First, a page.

hagiography

noun

ha·​gi·​og·​ra·​phy ˌha-gē-ˈä-grə-fē How to pronounce hagiography (audio)
ˌhā-,
-jē-
1
: biography of saints or venerated persons
2
: idealizing or idolizing biography
an account that smacks of hagiography

Did you know?

Like biography and autograph, the word hagiography has to do with the written word. The combining form -graphy comes from Greek graphein, meaning "to write." Hagio- comes from a Greek word that means "saintly" or "holy." This origin is seen in Hagiographa, the Greek designation of the Ketuvim, the third part of the Jewish Scriptures. English's hagiography, though it can refer to biography of actual saints, is these days more often applied to biography that treats ordinary human subjects as if they were saints.

Examples of hagiography in a Sentence

a hagiography about a famous politician The book gives a good idea of his virtues without resorting to hagiography.
Recent Examples on the Web While the series follows an investigative producer who teamed with law-enforcement to spring innocent inmates from custody, the Mandela portrait will counter previous efforts that veered too far into hagiography. Ben Croll, Variety, 5 Apr. 2024 What’s more, conventional wisdom in Hollywood says that biopics and documentaries that involve family members too directly can verge on hagiography. Kate Dwyer, New York Times, 2 Mar. 2024 Yet her words hardly tarnish the overwhelming sense of hagiography. Michael O'Sullivan, Washington Post, 12 Feb. 2024 Perhaps the most notable way The Crown honors Diana in these episodes is by avoiding the temptation to turn them into hagiography. EW.com, 16 Nov. 2023 Also, Reece’s Replica verged on hagiography when asked to write about Altman’s potential legacy as a leader at OpenAI. Reece Rogers, WIRED, 26 Dec. 2023 In the wake of Roth’s death in 2018, alongside the triumphant hagiographies, further reconsiderations of misogyny in his writing were composed, and new ones were occasioned by the Bailey scandal. Hannah Gold, Harper's Magazine, 3 Nov. 2023 Unlike other Wild West figures who were lathered in hagiography, Reeves needed no embellishment. Wil Haygood, Washington Post, 2 Nov. 2023 Unlike the biography of many famous concert pianists, the story of Vogt’s life reads less like a hagiography and more like a bildungsroman: a calling, an arduous apprenticeship, and a mature artistry that was ultimately less about solitary stardom and more about musical community. Max Norman, The New Yorker, 5 Sep. 2023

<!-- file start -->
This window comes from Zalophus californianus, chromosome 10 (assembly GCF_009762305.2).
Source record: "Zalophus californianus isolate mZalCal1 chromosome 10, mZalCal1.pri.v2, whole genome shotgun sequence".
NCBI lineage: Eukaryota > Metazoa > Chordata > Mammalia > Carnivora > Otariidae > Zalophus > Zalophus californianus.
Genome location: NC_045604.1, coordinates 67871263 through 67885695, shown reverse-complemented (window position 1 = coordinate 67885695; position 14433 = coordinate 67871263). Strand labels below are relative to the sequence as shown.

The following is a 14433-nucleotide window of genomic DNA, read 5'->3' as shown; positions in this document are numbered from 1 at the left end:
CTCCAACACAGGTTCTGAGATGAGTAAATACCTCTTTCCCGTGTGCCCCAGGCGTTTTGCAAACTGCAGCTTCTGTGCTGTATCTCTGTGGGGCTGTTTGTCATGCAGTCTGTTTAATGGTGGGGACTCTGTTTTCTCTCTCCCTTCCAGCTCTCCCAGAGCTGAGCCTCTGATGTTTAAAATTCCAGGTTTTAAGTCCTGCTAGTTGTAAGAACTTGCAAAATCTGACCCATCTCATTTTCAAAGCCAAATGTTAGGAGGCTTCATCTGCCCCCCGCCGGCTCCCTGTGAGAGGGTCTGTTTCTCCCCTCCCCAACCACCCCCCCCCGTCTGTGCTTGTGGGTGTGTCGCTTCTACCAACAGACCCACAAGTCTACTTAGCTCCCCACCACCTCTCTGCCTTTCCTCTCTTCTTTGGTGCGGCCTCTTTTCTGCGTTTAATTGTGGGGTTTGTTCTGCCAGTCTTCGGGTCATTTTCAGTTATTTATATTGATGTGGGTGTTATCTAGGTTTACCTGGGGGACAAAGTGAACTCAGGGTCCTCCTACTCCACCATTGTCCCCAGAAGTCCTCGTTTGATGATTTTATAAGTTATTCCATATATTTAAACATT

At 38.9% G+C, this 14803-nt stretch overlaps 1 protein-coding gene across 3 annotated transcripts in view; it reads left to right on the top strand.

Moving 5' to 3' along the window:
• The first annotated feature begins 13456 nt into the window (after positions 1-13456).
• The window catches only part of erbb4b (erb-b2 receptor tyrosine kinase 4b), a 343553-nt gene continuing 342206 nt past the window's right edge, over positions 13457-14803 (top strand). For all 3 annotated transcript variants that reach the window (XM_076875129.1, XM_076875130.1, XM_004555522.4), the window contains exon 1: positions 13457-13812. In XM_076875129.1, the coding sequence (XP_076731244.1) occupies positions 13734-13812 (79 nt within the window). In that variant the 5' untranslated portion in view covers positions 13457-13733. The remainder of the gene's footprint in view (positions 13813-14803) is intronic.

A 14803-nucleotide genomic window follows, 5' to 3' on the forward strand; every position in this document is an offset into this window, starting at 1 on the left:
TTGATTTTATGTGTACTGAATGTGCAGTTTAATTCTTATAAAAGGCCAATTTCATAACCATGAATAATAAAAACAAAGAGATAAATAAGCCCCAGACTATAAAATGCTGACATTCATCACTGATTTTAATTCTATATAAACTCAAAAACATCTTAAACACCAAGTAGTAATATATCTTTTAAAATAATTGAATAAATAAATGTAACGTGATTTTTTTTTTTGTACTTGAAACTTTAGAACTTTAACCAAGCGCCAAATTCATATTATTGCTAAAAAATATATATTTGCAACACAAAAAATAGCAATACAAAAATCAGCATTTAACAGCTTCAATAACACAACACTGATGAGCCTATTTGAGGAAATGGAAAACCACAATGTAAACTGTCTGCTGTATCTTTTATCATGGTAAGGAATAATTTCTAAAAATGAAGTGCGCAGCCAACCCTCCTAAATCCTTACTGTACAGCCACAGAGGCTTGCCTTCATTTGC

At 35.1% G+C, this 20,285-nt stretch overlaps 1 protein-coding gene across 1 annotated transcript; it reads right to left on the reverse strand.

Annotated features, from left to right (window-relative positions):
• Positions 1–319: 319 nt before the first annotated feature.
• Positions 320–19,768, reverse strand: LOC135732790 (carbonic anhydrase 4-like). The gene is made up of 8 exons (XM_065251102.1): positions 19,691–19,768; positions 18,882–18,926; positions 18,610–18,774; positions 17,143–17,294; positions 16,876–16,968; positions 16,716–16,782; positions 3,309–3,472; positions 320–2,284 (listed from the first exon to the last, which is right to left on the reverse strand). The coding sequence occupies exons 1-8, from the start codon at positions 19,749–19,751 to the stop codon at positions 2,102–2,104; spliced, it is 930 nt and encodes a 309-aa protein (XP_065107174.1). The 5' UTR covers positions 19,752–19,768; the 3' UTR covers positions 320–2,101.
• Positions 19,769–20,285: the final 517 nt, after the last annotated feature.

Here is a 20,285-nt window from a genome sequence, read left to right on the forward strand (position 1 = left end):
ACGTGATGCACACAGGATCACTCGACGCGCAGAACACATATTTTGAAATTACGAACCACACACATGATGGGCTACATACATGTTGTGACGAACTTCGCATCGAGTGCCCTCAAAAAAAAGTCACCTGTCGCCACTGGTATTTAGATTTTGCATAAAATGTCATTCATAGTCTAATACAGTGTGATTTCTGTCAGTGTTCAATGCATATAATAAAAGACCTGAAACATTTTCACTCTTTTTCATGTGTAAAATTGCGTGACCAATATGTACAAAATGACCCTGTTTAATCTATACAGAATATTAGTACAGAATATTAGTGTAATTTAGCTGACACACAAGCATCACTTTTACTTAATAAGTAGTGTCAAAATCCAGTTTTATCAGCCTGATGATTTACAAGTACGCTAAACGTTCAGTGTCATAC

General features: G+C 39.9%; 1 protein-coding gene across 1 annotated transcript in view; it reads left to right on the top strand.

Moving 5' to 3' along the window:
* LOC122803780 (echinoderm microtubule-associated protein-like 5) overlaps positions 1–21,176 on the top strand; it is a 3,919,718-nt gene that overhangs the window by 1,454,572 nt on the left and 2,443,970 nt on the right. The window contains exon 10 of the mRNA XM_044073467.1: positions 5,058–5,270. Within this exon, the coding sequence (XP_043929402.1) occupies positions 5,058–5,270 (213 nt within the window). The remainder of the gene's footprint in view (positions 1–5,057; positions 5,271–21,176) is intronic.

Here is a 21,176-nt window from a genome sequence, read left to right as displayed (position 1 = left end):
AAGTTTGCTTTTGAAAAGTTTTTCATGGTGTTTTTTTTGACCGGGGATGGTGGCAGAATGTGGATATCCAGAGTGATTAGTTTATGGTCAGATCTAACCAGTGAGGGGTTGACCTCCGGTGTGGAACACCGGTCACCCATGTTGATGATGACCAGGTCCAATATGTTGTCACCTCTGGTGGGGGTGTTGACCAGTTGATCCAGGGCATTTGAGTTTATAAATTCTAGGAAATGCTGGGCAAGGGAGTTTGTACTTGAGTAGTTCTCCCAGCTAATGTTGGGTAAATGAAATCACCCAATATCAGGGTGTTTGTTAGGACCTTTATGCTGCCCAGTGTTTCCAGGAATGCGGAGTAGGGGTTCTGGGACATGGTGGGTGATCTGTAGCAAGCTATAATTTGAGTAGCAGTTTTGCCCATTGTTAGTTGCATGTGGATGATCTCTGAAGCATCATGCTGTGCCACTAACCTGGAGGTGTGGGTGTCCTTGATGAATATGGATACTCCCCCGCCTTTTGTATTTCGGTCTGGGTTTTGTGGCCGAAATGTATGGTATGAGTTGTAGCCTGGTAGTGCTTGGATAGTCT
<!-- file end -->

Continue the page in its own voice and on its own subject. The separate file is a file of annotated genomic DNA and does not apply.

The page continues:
These examples are programmatically compiled from various online sources to illustrate current usage of the word 'hagiography.' Any opinions expressed in the examples do not represent those of Merriam-Webster or its editors. Send us feedback about these examples.

Word History

Etymology

see hagiographa

First Known Use

1821, in the meaning defined at sense 1

Time Traveler
The first known use of hagiography was in 1821

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Dictionary Entries Near hagiography

Cite this Entry

“Hagiography.” Merriam-Webster.com Dictionary, Merriam-Webster, https://www.merriam-webster.com/dictionary/hagiography. Accessed 22 Apr. 2024.

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